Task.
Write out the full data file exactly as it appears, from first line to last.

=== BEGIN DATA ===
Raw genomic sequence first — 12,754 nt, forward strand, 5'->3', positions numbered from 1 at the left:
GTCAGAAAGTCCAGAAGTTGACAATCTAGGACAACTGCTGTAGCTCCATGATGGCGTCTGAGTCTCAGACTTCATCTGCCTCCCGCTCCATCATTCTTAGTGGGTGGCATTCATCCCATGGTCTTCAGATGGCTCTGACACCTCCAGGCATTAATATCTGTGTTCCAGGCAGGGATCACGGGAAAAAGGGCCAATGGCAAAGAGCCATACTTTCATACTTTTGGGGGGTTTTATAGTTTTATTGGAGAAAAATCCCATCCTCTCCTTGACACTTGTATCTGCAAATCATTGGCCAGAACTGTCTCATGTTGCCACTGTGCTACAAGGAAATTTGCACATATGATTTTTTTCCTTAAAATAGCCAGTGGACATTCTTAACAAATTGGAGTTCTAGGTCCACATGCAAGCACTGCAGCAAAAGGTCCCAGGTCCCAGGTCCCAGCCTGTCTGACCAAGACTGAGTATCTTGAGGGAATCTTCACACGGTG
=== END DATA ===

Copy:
Raw genomic sequence first — 12,754 nt, forward strand, 5'->3', positions numbered from 1 at the left:
GTCAGAAAGTCCAGAAGTTGACAATCTAGGACAACTGCTGTAGCTCCATGATGGCGTCTGAGTCTCAGACTTCATCTGCCTCCCGCTCCATCATTCTTAGTGGGTGGCATTCATCCCATGGTCTTCAGATGGCTCTGACACCTCCAGGCATTAATATCTGTGTTCCAGGCAGGGATCACGGGAAAAAGGGCCAATGGCAAAGAGCCATACTTTCATACTTTTGGGGGGTTTTATAGTTTTATTGGAGAAAAATCCCATCCTCTCCTTGACACTTGTATCTGCAAATCATTGGCCAGAACTGTCTCATGTTGCCACTGTGCTACAAGGAAATTTGCACATATGATTTTTTTCCTTAAAATAGCCAGTGGACATTCTTAACAAATTGGAGTTCTAGGTCCACATGCAAGCACTGCAGCAAAAGGTCCCAGGTCCCAGGTCCCAGCCTGTCTGACCAAGACTGAGTATCTTGAGGGAATCTTCACACGGTG